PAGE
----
Science of Civil War topic of USC spring lecture series
Did you know that the Civil War was captured with 3-D photography? Or that at the Battle of Bull Run more than 8,000 bullets were fired for each man killed? That a good surgeon could amputate a limb in 10 minutes?
The University of South Carolina Citizens’ School for Science and Technology is hosting a seven-week public lecture series -- Thursdays, March 3 – April 14 -- that will explore the science and technology of the Civil War.
The series is offered in partnership with the South Carolina Confederate Relic Room and Military Museum and the Institute of Southern Studies in USC’s College of Arts and Sciences. Lectures will take place 7- 9 p.m. in Room 102 in USC’s Sumwalt College, located at 1212 Greene St. The cost is $40 per person, which covers reading materials that accompany each lecture.
Advance registration is required. Contact Katie Walker at email@example.com or Dr. Allison Marsh at 803-777-0041 to register and for a series schedule.
The lecture series opens March 3 with an introduction to the Civil War by USC historian Dr. Lacy Ford, whose recent book, “Deliver Us from Evil,” was called “required reading for anyone interested in the development of Southern society” by The New York Times.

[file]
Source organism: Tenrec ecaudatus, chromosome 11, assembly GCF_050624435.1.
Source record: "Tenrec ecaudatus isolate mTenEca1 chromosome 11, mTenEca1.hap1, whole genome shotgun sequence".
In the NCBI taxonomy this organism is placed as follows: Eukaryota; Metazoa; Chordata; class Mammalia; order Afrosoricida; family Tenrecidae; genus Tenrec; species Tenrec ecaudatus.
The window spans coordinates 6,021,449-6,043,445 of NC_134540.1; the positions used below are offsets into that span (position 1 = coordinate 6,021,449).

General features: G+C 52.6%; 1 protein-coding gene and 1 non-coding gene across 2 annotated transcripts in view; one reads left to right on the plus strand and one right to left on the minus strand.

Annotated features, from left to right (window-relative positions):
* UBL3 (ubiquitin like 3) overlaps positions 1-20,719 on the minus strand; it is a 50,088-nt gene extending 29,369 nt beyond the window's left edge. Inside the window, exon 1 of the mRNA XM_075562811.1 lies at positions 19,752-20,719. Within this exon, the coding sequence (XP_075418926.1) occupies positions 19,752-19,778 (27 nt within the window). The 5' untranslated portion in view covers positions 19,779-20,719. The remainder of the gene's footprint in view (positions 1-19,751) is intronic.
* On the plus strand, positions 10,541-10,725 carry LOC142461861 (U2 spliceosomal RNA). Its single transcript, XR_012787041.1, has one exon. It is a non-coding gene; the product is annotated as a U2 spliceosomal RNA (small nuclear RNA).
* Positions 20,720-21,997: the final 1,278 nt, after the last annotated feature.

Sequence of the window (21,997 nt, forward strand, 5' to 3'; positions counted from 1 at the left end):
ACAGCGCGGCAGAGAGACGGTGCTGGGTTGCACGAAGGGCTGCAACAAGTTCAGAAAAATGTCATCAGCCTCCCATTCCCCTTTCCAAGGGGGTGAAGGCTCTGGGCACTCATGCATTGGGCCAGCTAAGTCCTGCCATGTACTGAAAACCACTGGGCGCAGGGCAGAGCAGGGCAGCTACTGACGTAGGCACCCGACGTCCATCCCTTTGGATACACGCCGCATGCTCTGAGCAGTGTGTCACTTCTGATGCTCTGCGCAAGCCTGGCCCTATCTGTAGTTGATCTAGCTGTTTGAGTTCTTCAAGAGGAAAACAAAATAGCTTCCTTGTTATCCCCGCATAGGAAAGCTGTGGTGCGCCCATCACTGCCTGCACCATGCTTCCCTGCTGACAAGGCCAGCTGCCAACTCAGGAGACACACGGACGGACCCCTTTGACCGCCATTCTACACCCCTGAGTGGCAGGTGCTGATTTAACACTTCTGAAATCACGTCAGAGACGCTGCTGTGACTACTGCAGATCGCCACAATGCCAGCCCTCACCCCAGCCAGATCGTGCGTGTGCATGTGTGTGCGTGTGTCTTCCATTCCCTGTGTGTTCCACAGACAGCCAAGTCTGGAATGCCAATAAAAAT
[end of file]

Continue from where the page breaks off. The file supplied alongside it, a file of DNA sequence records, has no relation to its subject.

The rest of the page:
Each lecture will feature a specific aspect of science or technology related to the Civil War. Topics include the Hunley, photography, medical care, weaponry, fortifications and textiles. Two sessions will be held at the Confederate Relic Room to offer participants a behind-the-scenes look at the museum's collections of Civil War textiles and weapons.
The Citizens’ School is for anyone who wants to explore the impact of science and technology on society. It began as an outreach program of the College of Arts and Sciences for the public to learn about emerging technologies such as nanotechnology, the environment, and fuel cell and hydrogen technology.
Founded in 1896, the South Carolina Confederate Relic Room and Military Museum is the oldest history museum in the state. The museum focuses on South Carolina’s military history from the Revolutionary War to the present. It is located in the Columbia Mills Building, a building it shares with the SC State Museum.